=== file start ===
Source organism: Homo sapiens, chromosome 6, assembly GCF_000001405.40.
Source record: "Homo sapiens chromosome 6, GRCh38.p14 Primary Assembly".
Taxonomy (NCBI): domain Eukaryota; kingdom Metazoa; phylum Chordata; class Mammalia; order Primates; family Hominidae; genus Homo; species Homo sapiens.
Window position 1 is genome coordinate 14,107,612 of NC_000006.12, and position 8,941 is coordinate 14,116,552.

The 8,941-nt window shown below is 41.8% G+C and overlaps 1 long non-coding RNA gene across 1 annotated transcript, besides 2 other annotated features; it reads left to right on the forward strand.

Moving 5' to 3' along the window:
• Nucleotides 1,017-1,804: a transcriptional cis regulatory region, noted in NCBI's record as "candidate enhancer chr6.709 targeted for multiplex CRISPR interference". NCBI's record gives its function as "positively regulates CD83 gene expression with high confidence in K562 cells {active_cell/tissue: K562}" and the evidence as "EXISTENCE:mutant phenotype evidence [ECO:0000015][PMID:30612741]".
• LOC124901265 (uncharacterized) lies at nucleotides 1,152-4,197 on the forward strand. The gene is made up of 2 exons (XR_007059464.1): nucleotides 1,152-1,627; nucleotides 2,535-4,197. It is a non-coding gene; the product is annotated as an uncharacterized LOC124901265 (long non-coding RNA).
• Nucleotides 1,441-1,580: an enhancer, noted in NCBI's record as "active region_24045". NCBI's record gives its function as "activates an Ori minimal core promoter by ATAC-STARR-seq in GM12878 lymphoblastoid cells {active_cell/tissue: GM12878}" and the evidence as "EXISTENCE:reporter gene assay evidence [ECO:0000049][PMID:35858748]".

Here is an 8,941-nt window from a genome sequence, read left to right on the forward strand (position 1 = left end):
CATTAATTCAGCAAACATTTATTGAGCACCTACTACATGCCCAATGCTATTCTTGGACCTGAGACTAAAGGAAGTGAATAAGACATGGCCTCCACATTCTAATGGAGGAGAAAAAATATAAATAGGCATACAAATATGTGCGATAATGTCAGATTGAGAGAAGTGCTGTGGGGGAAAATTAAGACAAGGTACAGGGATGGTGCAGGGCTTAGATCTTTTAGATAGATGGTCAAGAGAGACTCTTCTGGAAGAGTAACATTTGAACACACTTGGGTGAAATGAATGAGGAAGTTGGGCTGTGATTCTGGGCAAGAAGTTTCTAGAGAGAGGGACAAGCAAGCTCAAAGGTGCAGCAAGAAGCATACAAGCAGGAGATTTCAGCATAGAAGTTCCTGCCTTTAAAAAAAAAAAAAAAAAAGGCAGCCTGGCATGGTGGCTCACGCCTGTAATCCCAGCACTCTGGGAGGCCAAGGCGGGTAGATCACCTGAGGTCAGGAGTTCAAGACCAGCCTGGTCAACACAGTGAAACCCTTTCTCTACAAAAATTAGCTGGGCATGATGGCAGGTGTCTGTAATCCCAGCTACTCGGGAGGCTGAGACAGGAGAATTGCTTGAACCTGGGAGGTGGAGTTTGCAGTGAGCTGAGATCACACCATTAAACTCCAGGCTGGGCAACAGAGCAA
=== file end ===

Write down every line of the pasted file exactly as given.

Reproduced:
Source organism: Homo sapiens, chromosome 6, assembly GCF_000001405.40.
Source record: "Homo sapiens chromosome 6, GRCh38.p14 Primary Assembly".
Taxonomy (NCBI): domain Eukaryota; kingdom Metazoa; phylum Chordata; class Mammalia; order Primates; family Hominidae; genus Homo; species Homo sapiens.
Window position 1 is genome coordinate 14,107,612 of NC_000006.12, and position 8,941 is coordinate 14,116,552.

The 8,941-nt window shown below is 41.8% G+C and overlaps 1 long non-coding RNA gene across 1 annotated transcript, besides 2 other annotated features; it reads left to right on the forward strand.

Moving 5' to 3' along the window:
• Nucleotides 1,017-1,804: a transcriptional cis regulatory region, noted in NCBI's record as "candidate enhancer chr6.709 targeted for multiplex CRISPR interference". NCBI's record gives its function as "positively regulates CD83 gene expression with high confidence in K562 cells {active_cell/tissue: K562}" and the evidence as "EXISTENCE:mutant phenotype evidence [ECO:0000015][PMID:30612741]".
• LOC124901265 (uncharacterized) lies at nucleotides 1,152-4,197 on the forward strand. The gene is made up of 2 exons (XR_007059464.1): nucleotides 1,152-1,627; nucleotides 2,535-4,197. It is a non-coding gene; the product is annotated as an uncharacterized LOC124901265 (long non-coding RNA).
• Nucleotides 1,441-1,580: an enhancer, noted in NCBI's record as "active region_24045". NCBI's record gives its function as "activates an Ori minimal core promoter by ATAC-STARR-seq in GM12878 lymphoblastoid cells {active_cell/tissue: GM12878}" and the evidence as "EXISTENCE:reporter gene assay evidence [ECO:0000049][PMID:35858748]".

Here is an 8,941-nt window from a genome sequence, read left to right on the forward strand (position 1 = left end):
CATTAATTCAGCAAACATTTATTGAGCACCTACTACATGCCCAATGCTATTCTTGGACCTGAGACTAAAGGAAGTGAATAAGACATGGCCTCCACATTCTAATGGAGGAGAAAAAATATAAATAGGCATACAAATATGTGCGATAATGTCAGATTGAGAGAAGTGCTGTGGGGGAAAATTAAGACAAGGTACAGGGATGGTGCAGGGCTTAGATCTTTTAGATAGATGGTCAAGAGAGACTCTTCTGGAAGAGTAACATTTGAACACACTTGGGTGAAATGAATGAGGAAGTTGGGCTGTGATTCTGGGCAAGAAGTTTCTAGAGAGAGGGACAAGCAAGCTCAAAGGTGCAGCAAGAAGCATACAAGCAGGAGATTTCAGCATAGAAGTTCCTGCCTTTAAAAAAAAAAAAAAAAAAGGCAGCCTGGCATGGTGGCTCACGCCTGTAATCCCAGCACTCTGGGAGGCCAAGGCGGGTAGATCACCTGAGGTCAGGAGTTCAAGACCAGCCTGGTCAACACAGTGAAACCCTTTCTCTACAAAAATTAGCTGGGCATGATGGCAGGTGTCTGTAATCCCAGCTACTCGGGAGGCTGAGACAGGAGAATTGCTTGAACCTGGGAGGTGGAGTTTGCAGTGAGCTGAGATCACACCATTAAACTCCAGGCTGGGCAACAGAGCAA